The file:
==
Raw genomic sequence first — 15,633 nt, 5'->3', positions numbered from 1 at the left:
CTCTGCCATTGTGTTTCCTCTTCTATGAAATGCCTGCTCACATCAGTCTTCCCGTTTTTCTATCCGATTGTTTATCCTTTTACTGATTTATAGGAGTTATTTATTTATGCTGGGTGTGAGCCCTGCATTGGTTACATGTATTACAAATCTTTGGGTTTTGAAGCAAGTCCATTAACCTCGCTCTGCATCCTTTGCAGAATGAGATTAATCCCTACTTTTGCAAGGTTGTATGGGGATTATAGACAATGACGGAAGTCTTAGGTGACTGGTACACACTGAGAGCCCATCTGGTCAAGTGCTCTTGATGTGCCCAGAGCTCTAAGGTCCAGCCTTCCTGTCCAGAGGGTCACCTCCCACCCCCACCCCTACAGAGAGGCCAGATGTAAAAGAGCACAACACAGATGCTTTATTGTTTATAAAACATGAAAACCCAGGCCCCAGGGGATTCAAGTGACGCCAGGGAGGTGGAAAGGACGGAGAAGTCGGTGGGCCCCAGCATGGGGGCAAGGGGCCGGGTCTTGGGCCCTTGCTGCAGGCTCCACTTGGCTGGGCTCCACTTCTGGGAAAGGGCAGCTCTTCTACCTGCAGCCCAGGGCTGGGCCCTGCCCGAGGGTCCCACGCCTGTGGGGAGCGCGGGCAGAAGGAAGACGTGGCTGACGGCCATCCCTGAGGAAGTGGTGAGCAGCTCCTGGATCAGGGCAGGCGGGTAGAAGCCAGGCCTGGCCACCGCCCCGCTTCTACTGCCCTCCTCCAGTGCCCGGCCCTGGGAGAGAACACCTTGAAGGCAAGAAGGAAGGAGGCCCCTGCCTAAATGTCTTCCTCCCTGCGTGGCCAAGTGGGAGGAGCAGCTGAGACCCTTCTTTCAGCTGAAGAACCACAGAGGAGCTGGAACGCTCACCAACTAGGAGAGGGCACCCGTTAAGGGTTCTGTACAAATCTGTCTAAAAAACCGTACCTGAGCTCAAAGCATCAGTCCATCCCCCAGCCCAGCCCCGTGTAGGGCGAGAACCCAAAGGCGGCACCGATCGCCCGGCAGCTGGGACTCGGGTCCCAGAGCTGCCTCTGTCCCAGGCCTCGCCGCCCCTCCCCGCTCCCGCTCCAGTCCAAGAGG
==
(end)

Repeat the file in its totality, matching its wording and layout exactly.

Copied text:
Raw genomic sequence first — 15,633 nt, 5'->3', positions numbered from 1 at the left:
CTCTGCCATTGTGTTTCCTCTTCTATGAAATGCCTGCTCACATCAGTCTTCCCGTTTTTCTATCCGATTGTTTATCCTTTTACTGATTTATAGGAGTTATTTATTTATGCTGGGTGTGAGCCCTGCATTGGTTACATGTATTACAAATCTTTGGGTTTTGAAGCAAGTCCATTAACCTCGCTCTGCATCCTTTGCAGAATGAGATTAATCCCTACTTTTGCAAGGTTGTATGGGGATTATAGACAATGACGGAAGTCTTAGGTGACTGGTACACACTGAGAGCCCATCTGGTCAAGTGCTCTTGATGTGCCCAGAGCTCTAAGGTCCAGCCTTCCTGTCCAGAGGGTCACCTCCCACCCCCACCCCTACAGAGAGGCCAGATGTAAAAGAGCACAACACAGATGCTTTATTGTTTATAAAACATGAAAACCCAGGCCCCAGGGGATTCAAGTGACGCCAGGGAGGTGGAAAGGACGGAGAAGTCGGTGGGCCCCAGCATGGGGGCAAGGGGCCGGGTCTTGGGCCCTTGCTGCAGGCTCCACTTGGCTGGGCTCCACTTCTGGGAAAGGGCAGCTCTTCTACCTGCAGCCCAGGGCTGGGCCCTGCCCGAGGGTCCCACGCCTGTGGGGAGCGCGGGCAGAAGGAAGACGTGGCTGACGGCCATCCCTGAGGAAGTGGTGAGCAGCTCCTGGATCAGGGCAGGCGGGTAGAAGCCAGGCCTGGCCACCGCCCCGCTTCTACTGCCCTCCTCCAGTGCCCGGCCCTGGGAGAGAACACCTTGAAGGCAAGAAGGAAGGAGGCCCCTGCCTAAATGTCTTCCTCCCTGCGTGGCCAAGTGGGAGGAGCAGCTGAGACCCTTCTTTCAGCTGAAGAACCACAGAGGAGCTGGAACGCTCACCAACTAGGAGAGGGCACCCGTTAAGGGTTCTGTACAAATCTGTCTAAAAAACCGTACCTGAGCTCAAAGCATCAGTCCATCCCCCAGCCCAGCCCCGTGTAGGGCGAGAACCCAAAGGCGGCACCGATCGCCCGGCAGCTGGGACTCGGGTCCCAGAGCTGCCTCTGTCCCAGGCCTCGCCGCCCCTCCCCGCTCCCGCTCCAGTCCAAGAGG